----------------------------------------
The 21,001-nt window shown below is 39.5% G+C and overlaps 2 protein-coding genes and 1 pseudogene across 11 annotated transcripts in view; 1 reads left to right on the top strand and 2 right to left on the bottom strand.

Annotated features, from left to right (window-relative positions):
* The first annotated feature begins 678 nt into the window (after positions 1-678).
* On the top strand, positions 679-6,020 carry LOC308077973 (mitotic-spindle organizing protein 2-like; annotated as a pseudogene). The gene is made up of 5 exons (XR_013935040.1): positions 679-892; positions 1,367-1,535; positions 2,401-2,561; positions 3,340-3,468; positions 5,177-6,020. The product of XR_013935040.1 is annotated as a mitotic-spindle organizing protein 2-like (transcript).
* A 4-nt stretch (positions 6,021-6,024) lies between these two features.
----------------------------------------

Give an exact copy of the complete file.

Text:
The 21,001-nt window shown below is 39.5% G+C and overlaps 2 protein-coding genes and 1 pseudogene across 11 annotated transcripts in view; 1 reads left to right on the top strand and 2 right to left on the bottom strand.

Annotated features, from left to right (window-relative positions):
* The first annotated feature begins 678 nt into the window (after positions 1-678).
* On the top strand, positions 679-6,020 carry LOC308077973 (mitotic-spindle organizing protein 2-like; annotated as a pseudogene). The gene is made up of 5 exons (XR_013935040.1): positions 679-892; positions 1,367-1,535; positions 2,401-2,561; positions 3,340-3,468; positions 5,177-6,020. The product of XR_013935040.1 is annotated as a mitotic-spindle organizing protein 2-like (transcript).
* A 4-nt stretch (positions 6,021-6,024) lies between these two features.